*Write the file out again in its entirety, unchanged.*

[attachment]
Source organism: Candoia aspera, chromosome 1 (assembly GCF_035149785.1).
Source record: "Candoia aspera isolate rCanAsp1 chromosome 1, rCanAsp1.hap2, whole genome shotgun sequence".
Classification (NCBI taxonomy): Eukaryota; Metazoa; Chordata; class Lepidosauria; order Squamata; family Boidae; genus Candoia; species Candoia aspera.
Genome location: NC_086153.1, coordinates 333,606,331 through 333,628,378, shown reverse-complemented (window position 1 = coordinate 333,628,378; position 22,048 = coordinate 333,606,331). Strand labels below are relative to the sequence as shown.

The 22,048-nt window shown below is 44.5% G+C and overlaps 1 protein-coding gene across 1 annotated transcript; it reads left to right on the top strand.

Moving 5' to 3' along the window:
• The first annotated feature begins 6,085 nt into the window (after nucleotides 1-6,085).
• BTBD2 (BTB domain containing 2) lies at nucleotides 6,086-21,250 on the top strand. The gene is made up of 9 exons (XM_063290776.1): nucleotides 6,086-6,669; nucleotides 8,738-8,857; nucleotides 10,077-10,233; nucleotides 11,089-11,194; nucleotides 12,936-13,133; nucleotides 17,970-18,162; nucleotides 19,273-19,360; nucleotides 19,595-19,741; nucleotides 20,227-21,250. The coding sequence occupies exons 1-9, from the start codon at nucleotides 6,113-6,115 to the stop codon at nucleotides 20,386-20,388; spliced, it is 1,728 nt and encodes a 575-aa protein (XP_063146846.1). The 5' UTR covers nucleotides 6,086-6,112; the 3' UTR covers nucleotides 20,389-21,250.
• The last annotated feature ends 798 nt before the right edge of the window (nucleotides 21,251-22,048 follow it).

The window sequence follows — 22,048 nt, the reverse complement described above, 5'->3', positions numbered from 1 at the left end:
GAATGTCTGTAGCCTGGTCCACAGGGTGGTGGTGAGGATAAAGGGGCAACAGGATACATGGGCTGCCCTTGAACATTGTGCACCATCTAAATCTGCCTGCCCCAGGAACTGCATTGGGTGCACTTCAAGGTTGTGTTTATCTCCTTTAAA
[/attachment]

Source organism: Candoia aspera, chromosome 1 (assembly GCF_035149785.1).
Source record: "Candoia aspera isolate rCanAsp1 chromosome 1, rCanAsp1.hap2, whole genome shotgun sequence".
Classification (NCBI taxonomy): Eukaryota; Metazoa; Chordata; class Lepidosauria; order Squamata; family Boidae; genus Candoia; species Candoia aspera.
Genome location: NC_086153.1, coordinates 333,606,331 through 333,628,378, shown reverse-complemented (window position 1 = coordinate 333,628,378; position 22,048 = coordinate 333,606,331). Strand labels below are relative to the sequence as shown.

The 22,048-nt window shown below is 44.5% G+C and overlaps 1 protein-coding gene across 1 annotated transcript; it reads left to right on the top strand.

Moving 5' to 3' along the window:
• The first annotated feature begins 6,085 nt into the window (after nucleotides 1-6,085).
• BTBD2 (BTB domain containing 2) lies at nucleotides 6,086-21,250 on the top strand. The gene is made up of 9 exons (XM_063290776.1): nucleotides 6,086-6,669; nucleotides 8,738-8,857; nucleotides 10,077-10,233; nucleotides 11,089-11,194; nucleotides 12,936-13,133; nucleotides 17,970-18,162; nucleotides 19,273-19,360; nucleotides 19,595-19,741; nucleotides 20,227-21,250. The coding sequence occupies exons 1-9, from the start codon at nucleotides 6,113-6,115 to the stop codon at nucleotides 20,386-20,388; spliced, it is 1,728 nt and encodes a 575-aa protein (XP_063146846.1). The 5' UTR covers nucleotides 6,086-6,112; the 3' UTR covers nucleotides 20,389-21,250.
• The last annotated feature ends 798 nt before the right edge of the window (nucleotides 21,251-22,048 follow it).

The window sequence follows — 22,048 nt, the reverse complement described above, 5'->3', positions numbered from 1 at the left end:
GAATGTCTGTAGCCTGGTCCACAGGGTGGTGGTGAGGATAAAGGGGCAACAGGATACATGGGCTGCCCTTGAACATTGTGCACCATCTAAATCTGCCTGCCCCAGGAACTGCATTGGGTGCACTTCAAGGTTGTGTTTATCTCCTTTAAA